Surgical Technique Is a Game-Changer for Patients with Bell’s Palsy

For patients who had been told they didn’t have any treatment options, selective neuromyectomy is a welcome development

Bell's palsy before and after

One of the more frightening aspects of Bell’s palsy for patients is that the symptoms and paralysis often appear out of the blue. Fortunately, for most patients, this paralysis is only temporary. But for a small number of patients with Bell’s palsy, the dysfunction becomes permanent. Many of these patients are told that there isn’t anything that can be done and are forced to live with the fallout from having facial paralysis. However, Patrick Byrne, MD, MBA, the Chairman of Cleveland Clinic’s Head & Neck Institute believes it’s important that these patients and their care providers understand that there are treatment options available to these patients.

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Presentation and diagnosis

Initially, Bell’s palsy presents as the sudden onset of complete facial paralysis. This frightening condition is a diagnosis of exclusion – after other potential causes of facial paralysis are ruled out. Bell’s palsy patients suffer in a number of ways. Most commonly, the facial function returns over the course of weeks to months. For many patients, the recovery is complete. For some, there are long-term challenges.

Patients with long-term sequelae from Bell’s palsy often present with what has been described as a sort of “frozen face.” This includes upper and lower eyelids that tend to constrict. So every time they’re talking or chewing, their eyes squint closed. Dr. Byrne notes that patients with Bell’s palsy often have trouble with their vision because the eyelids tend to close too much. Initially, they can’t close their eyes, but this evolves into an eye that squints too much. “Essentially, it’s the worst of both situations — they’re not blinking effectively, so their eye feels sort of dry, but also it looks funny and they have trouble seeing because the eye is squinting,” says Dr. Byrne. “But what I tend to hear most often from these patients is that they just want their smiles back. They’re not seeing the movement, the dynamism, the natural expression of emotion, they’re not seeing their teeth like they used to, and it can look strange or contorted.”

The care path and treatment options

Because Bell’s palsy tends to resolve itself in most patients, Dr. Byrne suggests taking a conservative treatment approach at first. He notes that facial retraining works particularly well. Botox can also be very helpful because the areas that are squinting around the eye and are tight, can be relaxed a little bit. The areas on the other side of the face can also be weakened in order to make the space look more symmetrical and balanced. “Chemodenervation can be very effective in most Bell’s palsy patients. It allows us to restore balance – to help the patient achieve more symmetry of the upper and lower face. This is really very helpful”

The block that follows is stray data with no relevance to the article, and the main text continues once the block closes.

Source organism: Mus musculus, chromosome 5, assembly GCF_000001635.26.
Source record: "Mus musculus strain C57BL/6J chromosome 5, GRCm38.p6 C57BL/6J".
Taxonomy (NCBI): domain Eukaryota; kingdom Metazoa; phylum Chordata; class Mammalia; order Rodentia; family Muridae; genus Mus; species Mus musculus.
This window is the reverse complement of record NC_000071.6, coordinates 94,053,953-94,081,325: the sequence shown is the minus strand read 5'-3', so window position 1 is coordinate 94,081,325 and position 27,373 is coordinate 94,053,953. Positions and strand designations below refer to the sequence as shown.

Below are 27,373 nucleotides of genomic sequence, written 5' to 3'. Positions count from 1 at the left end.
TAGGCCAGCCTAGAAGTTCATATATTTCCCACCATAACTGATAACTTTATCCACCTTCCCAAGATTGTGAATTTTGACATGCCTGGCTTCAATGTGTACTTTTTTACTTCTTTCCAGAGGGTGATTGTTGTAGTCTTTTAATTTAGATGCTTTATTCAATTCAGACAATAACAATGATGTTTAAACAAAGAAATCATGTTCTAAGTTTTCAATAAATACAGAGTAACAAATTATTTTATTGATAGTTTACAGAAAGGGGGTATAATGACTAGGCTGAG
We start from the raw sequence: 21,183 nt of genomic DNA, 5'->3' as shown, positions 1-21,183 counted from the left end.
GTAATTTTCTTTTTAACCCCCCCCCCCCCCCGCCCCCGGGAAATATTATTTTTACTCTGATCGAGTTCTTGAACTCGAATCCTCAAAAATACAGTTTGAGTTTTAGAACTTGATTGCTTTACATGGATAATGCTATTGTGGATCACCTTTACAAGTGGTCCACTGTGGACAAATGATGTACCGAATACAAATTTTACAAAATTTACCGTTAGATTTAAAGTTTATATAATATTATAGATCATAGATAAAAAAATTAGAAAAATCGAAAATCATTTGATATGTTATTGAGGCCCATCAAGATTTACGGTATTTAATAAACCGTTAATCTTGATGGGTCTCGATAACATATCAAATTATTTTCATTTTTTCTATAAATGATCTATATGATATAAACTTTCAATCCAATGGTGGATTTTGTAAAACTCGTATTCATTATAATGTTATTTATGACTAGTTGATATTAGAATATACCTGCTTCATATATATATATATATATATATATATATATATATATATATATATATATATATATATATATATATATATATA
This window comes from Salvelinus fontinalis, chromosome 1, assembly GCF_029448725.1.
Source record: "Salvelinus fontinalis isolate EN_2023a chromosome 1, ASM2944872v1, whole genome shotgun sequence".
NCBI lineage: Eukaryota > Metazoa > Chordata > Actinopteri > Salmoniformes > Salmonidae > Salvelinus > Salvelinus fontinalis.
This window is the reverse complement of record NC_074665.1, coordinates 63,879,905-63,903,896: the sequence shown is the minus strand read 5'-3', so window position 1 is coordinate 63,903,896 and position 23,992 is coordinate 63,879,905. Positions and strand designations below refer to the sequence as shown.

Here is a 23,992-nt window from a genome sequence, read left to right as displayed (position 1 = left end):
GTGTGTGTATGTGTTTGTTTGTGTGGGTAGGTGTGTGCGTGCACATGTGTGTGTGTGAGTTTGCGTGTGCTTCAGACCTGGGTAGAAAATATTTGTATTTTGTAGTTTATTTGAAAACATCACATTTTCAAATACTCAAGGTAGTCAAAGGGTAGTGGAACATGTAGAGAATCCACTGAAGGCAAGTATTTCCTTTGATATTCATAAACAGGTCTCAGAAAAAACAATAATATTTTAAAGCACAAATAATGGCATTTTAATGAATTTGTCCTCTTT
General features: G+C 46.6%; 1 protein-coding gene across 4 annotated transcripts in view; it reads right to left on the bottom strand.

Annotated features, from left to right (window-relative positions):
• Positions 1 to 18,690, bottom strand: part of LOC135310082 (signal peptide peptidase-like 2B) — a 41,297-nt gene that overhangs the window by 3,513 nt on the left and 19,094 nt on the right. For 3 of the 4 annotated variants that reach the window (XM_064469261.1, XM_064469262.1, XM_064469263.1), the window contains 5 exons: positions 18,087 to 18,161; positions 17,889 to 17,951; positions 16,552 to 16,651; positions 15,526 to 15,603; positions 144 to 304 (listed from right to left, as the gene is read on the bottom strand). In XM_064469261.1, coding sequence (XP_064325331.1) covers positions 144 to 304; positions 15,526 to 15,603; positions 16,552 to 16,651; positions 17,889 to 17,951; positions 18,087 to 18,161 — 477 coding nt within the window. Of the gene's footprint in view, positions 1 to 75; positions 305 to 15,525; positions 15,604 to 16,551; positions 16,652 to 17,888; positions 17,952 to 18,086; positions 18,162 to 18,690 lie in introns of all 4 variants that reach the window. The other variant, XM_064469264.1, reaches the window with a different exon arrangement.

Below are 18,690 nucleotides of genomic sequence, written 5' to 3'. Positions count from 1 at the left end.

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However, for a small portion of patients with Bell’s palsy, the symptoms do not improve sufficiently despite time, facial retraining, and botox. For these patients, Dr. Byrne is a proponent of selective neuromyectomy, also called selective neurolysis. “The technique is relatively new; it’s been around since 2017. But the basic concept is that we surgically identify all of the facial nerve branches that provide input to the mid and lower face,” explains Dr. Byrne. “We map them out with the help of technology in the operating room. And then we selectively disconnect and even remove small portions of multiple nerve branches that are counterproductive to a more effective smile and facial expression.”

The outpatient procedure usually takes around two hours to perform. Dr. Byrne and his team also offer to some patients a simpler procedure that can be done in the office setting. An area inside the mouth is numbed, and the specialist can remove some of the muscle that is counter-acting against a more natural smile directly through a little incision inside the mouth. Although this method is not as complete as the selective neuromyectomy procedure, it’s also more focused.

Dr. Byrne notes that he and the other facial plastic surgeons within the Cleveland Clinic Head and Neck Institute will sometimes combine the procedure with Botox and other aesthetic procedures. Many patients choose to also undergo face-lifts, neck-lifts, eyelid surgery and injectable filler.

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“The vast majority of patients experience a more natural smile, a more balanced facial expression and they feel more comfortable,” says Dr. Byrne. “We can often really transform people through these efforts, and I’ve been very impressed with the procedure. This is a very exciting time because we are finally able to offer these patients a treatment option rather than simply telling them things like ‘you look fine’ and ‘it’s not that noticeable.’ Very few places are using these broad ranges of techniques right now, but Cleveland Clinic is one of them. So right now, the focus is on raising awareness of these effective options both among referring physicians and also letting patients who felt that they were out of options to know we can help them.”